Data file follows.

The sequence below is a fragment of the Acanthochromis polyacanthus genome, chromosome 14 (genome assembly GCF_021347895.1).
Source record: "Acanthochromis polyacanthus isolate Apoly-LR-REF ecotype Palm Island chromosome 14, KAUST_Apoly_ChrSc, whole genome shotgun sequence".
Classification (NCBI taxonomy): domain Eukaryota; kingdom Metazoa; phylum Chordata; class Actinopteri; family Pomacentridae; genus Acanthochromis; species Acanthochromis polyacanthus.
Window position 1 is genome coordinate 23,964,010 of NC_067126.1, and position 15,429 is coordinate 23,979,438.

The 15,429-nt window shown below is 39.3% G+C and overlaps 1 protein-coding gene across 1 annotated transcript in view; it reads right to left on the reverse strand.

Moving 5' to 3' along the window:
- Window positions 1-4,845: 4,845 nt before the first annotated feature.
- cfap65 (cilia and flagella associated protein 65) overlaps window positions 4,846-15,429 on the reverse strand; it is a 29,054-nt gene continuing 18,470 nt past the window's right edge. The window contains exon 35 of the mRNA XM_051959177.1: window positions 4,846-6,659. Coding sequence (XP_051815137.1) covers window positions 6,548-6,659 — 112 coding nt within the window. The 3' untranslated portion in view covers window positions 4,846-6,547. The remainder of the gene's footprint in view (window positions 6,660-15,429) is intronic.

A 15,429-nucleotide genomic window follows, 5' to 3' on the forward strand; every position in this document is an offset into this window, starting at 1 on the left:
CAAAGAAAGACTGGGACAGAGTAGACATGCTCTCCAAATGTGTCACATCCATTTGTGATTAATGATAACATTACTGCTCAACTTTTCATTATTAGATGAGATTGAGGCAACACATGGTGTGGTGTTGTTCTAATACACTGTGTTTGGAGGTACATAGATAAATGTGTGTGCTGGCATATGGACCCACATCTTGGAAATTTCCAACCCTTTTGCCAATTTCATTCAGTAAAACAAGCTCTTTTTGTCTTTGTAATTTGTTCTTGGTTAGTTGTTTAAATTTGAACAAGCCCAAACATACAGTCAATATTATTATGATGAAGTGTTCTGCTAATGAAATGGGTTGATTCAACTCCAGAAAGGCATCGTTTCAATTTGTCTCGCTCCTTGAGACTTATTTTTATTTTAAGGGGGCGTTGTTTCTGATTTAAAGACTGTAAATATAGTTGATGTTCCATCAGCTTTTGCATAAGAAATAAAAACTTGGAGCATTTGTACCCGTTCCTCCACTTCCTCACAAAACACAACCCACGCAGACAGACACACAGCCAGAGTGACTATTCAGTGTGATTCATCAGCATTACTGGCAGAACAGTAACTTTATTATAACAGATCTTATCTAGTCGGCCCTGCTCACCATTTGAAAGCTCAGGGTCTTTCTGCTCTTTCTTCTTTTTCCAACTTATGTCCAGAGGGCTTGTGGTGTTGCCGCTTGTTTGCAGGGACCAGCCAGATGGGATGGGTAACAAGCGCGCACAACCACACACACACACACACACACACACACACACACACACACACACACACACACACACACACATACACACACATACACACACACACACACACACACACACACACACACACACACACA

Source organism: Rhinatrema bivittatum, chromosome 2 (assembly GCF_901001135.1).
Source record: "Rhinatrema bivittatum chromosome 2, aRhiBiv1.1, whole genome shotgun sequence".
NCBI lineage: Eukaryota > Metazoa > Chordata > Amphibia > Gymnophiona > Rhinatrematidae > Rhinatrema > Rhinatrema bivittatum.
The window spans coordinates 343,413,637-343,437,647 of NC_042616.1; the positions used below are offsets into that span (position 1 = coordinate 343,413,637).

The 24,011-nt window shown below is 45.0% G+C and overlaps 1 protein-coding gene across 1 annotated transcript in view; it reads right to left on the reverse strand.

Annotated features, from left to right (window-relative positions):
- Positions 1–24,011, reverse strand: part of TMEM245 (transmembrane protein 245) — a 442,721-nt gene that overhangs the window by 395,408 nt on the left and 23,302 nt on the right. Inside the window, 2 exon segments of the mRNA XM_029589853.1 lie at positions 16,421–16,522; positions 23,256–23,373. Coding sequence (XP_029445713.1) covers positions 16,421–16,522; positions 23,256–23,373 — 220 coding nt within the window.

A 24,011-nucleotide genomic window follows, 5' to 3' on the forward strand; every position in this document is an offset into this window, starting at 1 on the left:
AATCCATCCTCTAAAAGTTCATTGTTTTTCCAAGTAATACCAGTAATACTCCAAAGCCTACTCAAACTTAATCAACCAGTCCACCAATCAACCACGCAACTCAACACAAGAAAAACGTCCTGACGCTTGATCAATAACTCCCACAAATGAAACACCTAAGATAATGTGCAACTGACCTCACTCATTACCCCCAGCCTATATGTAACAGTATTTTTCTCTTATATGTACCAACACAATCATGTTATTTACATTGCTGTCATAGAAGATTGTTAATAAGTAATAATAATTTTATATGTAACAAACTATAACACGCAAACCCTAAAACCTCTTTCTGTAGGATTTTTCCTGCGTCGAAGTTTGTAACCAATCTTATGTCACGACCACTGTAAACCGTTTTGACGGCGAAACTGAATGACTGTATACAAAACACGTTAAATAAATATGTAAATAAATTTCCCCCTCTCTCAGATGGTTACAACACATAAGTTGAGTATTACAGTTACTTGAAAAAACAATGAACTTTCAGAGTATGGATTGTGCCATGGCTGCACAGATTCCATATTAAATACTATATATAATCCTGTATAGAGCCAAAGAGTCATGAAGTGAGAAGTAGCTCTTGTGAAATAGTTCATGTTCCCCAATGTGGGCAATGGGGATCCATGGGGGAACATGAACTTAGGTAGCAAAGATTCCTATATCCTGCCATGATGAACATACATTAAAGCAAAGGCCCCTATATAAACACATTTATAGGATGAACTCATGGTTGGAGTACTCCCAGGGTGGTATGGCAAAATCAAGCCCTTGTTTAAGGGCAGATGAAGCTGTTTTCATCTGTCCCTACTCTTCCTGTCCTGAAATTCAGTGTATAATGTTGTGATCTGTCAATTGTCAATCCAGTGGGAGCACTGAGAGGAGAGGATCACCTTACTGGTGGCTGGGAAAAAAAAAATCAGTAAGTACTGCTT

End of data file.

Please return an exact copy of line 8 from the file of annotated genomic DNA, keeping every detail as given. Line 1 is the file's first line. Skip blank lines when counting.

- cfap65 (cilia and flagella associated protein 65) overlaps window positions 4,846-15,429 on the reverse strand; it is a 29,054-nt gene continuing 18,470 nt past the window's right edge. The window contains exon 35 of the mRNA XM_051959177.1: window positions 4,846-6,659. Coding sequence (XP_051815137.1) covers window positions 6,548-6,659 — 112 coding nt within the window. The 3' untranslated portion in view covers window positions 4,846-6,547. The remainder of the gene's footprint in view (window positions 6,660-15,429) is intronic.